By Ryan Paul | Published: September 06, 2007 - 01:10PM CT
The National Security Letter (NSL) provision of the PATRIOT Act was struck down today by federal court judge Victor Marrero. The controversial NSL provision has allowed the FBI to secretly demand access to records held by organizations like libraries and Internet service providers. National Security Letters, which can be used without probable cause or judicial oversight, also impose "gag" restrictions on recipients, forbidding them from disclosing that they have received the letter.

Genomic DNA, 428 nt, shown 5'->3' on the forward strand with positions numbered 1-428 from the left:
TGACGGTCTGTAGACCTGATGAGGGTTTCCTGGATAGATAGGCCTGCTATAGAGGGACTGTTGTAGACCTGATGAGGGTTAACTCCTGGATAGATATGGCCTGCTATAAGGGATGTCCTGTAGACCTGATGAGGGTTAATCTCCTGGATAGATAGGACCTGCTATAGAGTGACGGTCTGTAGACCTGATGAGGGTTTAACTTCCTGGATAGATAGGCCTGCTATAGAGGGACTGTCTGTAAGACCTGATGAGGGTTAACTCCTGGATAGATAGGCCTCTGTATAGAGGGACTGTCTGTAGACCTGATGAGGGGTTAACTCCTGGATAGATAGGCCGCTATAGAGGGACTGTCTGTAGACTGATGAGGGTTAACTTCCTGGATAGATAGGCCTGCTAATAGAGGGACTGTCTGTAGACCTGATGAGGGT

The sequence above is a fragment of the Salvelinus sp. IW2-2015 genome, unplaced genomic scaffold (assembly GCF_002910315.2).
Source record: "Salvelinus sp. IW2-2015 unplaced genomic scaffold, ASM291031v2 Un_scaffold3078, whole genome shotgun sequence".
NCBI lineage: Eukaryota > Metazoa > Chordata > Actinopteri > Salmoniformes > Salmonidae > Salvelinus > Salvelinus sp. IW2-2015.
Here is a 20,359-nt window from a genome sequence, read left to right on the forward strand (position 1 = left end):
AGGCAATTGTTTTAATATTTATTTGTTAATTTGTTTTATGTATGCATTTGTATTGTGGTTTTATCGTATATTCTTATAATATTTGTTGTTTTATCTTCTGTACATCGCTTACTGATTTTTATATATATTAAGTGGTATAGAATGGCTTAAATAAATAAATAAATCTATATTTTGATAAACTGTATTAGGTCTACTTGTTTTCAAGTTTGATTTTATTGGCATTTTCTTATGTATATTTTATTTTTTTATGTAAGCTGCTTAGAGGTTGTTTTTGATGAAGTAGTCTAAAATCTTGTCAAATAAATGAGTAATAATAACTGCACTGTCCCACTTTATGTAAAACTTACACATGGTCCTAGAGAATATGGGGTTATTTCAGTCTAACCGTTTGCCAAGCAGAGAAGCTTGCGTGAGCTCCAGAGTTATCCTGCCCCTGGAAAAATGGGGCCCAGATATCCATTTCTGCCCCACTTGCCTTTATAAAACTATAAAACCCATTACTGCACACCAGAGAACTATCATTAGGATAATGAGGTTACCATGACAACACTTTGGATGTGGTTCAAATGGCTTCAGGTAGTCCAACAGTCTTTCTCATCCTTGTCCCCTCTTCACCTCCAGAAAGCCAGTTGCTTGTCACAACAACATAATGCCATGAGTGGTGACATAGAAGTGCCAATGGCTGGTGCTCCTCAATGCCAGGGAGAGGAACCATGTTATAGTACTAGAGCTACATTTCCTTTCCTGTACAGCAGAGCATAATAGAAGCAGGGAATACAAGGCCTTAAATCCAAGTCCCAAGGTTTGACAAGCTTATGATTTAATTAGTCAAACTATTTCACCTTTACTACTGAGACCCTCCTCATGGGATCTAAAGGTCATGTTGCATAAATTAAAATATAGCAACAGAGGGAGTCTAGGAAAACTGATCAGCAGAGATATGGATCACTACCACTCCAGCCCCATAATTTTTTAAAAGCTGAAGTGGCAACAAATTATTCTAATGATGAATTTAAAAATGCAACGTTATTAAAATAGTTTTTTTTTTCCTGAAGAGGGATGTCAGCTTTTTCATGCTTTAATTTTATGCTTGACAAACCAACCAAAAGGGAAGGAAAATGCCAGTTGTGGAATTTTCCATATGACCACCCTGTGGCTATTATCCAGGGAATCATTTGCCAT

Judge Marrero originally struck down the NSL provision in 2004, when an Internet service provider challenged the constitutionality of the NSL non-disclosure requirements. At the time, Marrero determined that the NSL provision of the PATRIOT Act violated the First and Fourth Amendments and also pointed out that the associated gag orders make it difficult, if not impossible, for recipients to consult legal counsel without fear of punishment. When the government appealed the ruling, the Second Circuit Court of Appeals acknowledged that the NSL provision was probably unconstitutional but returned the case back to Marrero for a second analysis after Congress altered and renewed the PATRIOT Act. Now that Marrero has reviewed the revised PATRIOT Act, he has determined that the NSL provision is still unconstitutional.
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